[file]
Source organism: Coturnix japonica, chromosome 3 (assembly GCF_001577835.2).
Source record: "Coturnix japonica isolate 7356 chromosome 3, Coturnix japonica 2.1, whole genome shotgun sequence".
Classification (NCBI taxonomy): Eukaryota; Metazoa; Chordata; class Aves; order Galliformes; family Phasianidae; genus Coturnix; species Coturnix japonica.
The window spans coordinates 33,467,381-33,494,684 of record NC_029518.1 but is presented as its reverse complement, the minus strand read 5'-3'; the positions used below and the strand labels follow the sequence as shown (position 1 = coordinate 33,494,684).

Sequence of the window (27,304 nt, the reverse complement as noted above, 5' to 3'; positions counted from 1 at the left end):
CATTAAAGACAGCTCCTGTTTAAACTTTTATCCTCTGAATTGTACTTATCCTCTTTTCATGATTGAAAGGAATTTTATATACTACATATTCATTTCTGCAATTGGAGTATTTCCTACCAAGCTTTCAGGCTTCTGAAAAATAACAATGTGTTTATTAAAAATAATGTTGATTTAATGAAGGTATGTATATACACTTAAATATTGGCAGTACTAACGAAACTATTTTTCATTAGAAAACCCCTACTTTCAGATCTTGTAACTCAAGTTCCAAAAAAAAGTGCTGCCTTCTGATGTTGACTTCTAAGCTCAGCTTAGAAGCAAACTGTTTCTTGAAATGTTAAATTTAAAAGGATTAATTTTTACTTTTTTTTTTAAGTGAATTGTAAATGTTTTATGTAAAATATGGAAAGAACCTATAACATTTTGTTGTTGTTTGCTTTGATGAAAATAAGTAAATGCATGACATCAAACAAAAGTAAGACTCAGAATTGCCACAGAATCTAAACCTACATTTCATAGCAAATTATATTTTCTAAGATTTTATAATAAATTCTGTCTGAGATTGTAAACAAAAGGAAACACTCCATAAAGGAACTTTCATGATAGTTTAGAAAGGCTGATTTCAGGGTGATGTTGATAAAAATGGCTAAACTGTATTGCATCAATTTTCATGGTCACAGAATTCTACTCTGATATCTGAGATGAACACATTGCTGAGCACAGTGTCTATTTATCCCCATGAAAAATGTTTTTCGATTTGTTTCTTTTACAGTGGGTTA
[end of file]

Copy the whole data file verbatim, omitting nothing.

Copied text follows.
Source organism: Coturnix japonica, chromosome 3 (assembly GCF_001577835.2).
Source record: "Coturnix japonica isolate 7356 chromosome 3, Coturnix japonica 2.1, whole genome shotgun sequence".
Classification (NCBI taxonomy): Eukaryota; Metazoa; Chordata; class Aves; order Galliformes; family Phasianidae; genus Coturnix; species Coturnix japonica.
The window spans coordinates 33,467,381-33,494,684 of record NC_029518.1 but is presented as its reverse complement, the minus strand read 5'-3'; the positions used below and the strand labels follow the sequence as shown (position 1 = coordinate 33,494,684).

Sequence of the window (27,304 nt, the reverse complement as noted above, 5' to 3'; positions counted from 1 at the left end):
CATTAAAGACAGCTCCTGTTTAAACTTTTATCCTCTGAATTGTACTTATCCTCTTTTCATGATTGAAAGGAATTTTATATACTACATATTCATTTCTGCAATTGGAGTATTTCCTACCAAGCTTTCAGGCTTCTGAAAAATAACAATGTGTTTATTAAAAATAATGTTGATTTAATGAAGGTATGTATATACACTTAAATATTGGCAGTACTAACGAAACTATTTTTCATTAGAAAACCCCTACTTTCAGATCTTGTAACTCAAGTTCCAAAAAAAAGTGCTGCCTTCTGATGTTGACTTCTAAGCTCAGCTTAGAAGCAAACTGTTTCTTGAAATGTTAAATTTAAAAGGATTAATTTTTACTTTTTTTTTTAAGTGAATTGTAAATGTTTTATGTAAAATATGGAAAGAACCTATAACATTTTGTTGTTGTTTGCTTTGATGAAAATAAGTAAATGCATGACATCAAACAAAAGTAAGACTCAGAATTGCCACAGAATCTAAACCTACATTTCATAGCAAATTATATTTTCTAAGATTTTATAATAAATTCTGTCTGAGATTGTAAACAAAAGGAAACACTCCATAAAGGAACTTTCATGATAGTTTAGAAAGGCTGATTTCAGGGTGATGTTGATAAAAATGGCTAAACTGTATTGCATCAATTTTCATGGTCACAGAATTCTACTCTGATATCTGAGATGAACACATTGCTGAGCACAGTGTCTATTTATCCCCATGAAAAATGTTTTTCGATTTGTTTCTTTTACAGTGGGTTA